When you think of Lucky Charms cereal, glazed donuts, and sugar cookies, what do they have in common? These are some of the sugar-laden treats our children love. Can you imagine a child who would give them up if they were asked to do so? One day a four-year-old boy showed up with his mom at the entrance of Mother Teresa’s convent with a cup of sugar. For those of us living in sugar cane country, that doesn’t sound like much at all. These days we can walk into any grocery store and buy a pound of sugar for only a dollar. At the time when the little boy showed up, there was a sugar shortage in the city of Calcutta. The little boy said to Mother Teresa, “I did not eat sugar for three days. Give my sugar to your children.” Mother Teresa commented, “That little boy loved to the point of sacrificing.” We often think that giving is based on quantity or quality, but today’s gospel reveals the true measure of giving.

When Jesus directs the eyes of his disciples to a lowly widow in the temple treasury, he wanted his disciples to understand the meaning of true giving. There were many generous patrons of Herod’s temple who donated great sums of money to build and support an ornate temple. Yet, the disciples were asked to pay attention to a widow who was dropping a couple of pennies in the collection. What can two insignificant pennies do for the upkeep and building of the temple? Practically and financially, those two coins had no impact on the bottom line. However, for that destitute widow, the two coins represented her whole livelihood. For me, her gift meant that she relied on God for everything, including how she would provide for her next meal. The poor widow represented the true spiritual pillar of the temple by her spirit of total dependence on God. The generosity of her tiny coins mirrored the self-emptying generosity of God himself who did not hold back from us even his beloved Son. The widow was truly living out Jesus’ teaching of the Beatitude--Blessed are the poor in spirit, for theirs is the kingdom of heaven. Her whole treasure was not in earthly possessions, but in God.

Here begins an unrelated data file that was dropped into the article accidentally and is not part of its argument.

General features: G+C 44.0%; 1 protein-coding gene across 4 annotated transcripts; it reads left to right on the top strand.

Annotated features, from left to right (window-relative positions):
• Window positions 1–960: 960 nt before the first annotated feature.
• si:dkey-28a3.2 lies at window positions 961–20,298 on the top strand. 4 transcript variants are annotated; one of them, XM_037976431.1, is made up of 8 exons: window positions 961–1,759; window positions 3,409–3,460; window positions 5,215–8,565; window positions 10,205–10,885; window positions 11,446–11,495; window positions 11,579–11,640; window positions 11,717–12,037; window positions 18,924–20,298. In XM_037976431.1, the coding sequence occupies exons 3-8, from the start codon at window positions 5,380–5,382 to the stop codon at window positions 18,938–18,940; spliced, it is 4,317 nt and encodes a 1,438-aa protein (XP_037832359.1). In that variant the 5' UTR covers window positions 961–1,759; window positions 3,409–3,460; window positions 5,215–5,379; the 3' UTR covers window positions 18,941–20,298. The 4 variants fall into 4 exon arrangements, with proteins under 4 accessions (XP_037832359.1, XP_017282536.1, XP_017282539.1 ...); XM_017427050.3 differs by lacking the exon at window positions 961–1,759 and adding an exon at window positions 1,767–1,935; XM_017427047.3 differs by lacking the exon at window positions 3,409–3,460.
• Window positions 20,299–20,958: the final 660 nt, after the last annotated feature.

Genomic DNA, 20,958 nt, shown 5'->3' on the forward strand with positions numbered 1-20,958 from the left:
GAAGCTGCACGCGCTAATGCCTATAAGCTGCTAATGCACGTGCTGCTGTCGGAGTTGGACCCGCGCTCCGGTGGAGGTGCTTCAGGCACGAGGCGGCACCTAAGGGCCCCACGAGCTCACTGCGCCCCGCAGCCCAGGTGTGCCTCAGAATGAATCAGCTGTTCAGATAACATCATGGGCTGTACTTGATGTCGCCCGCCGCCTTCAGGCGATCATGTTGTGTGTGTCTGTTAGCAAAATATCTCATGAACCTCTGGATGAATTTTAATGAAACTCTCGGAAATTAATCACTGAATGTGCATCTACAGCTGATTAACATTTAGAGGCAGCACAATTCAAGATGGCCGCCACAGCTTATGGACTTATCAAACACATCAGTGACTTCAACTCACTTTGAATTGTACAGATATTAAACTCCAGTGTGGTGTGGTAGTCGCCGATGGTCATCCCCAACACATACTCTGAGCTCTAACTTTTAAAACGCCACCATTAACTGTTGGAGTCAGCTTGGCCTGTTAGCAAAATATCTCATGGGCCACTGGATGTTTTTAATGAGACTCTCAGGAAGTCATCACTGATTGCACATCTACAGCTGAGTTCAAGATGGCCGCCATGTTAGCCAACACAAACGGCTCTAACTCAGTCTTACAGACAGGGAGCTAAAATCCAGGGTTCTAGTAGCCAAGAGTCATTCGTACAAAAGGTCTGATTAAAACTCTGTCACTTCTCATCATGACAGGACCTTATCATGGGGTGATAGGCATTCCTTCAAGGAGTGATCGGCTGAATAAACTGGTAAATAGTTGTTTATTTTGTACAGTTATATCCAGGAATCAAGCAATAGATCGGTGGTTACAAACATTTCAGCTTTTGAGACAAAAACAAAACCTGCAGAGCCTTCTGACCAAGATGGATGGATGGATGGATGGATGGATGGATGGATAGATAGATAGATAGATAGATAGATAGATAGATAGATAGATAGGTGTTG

How can we give our all to God and our neighbor joyfully? We need to remind ourselves that we are mere stewards of Our Lord Jesus during this earthly life rather than the owners of earthly goods. God has given us everything we own and possess, preeminently our life. How we use that life and return it to the Lord is our purpose. God points us to His Son, Blessed Mother, and the Saints as examples of how a gift of love can bring blessings to the multitude. Mother Teresa often said, “Give until it hurts, because real love hurts... You must love with your time, your hands, and your hearts.” Sometimes we avoid giving our resources, our efforts, or our time because of our fear of not having enough for ourselves. We are afraid of getting involved in other people’s lives because we fear that we won’t have enough time for ourselves. Certainly, it is a sacrifice to forego something of our own comfort, convenience, and enjoyment to help someone in need. Yet the time or the resources we give to others--out of love and gratitude--will become a blessing for the person and for ourselves.

The season of Fall and the changing of the colors of the tree leaves before they fall to the ground remind us of the shortness of our lives here on earth and how we depart this earth empty handed. The poor widow tossed into the collection basket the sign of her independence; her trust and dependence were on God. Her example of faith is grounded in the love of God. She teaches us that dependence on God can lead us to a life of simplicity, joy, and gratitude.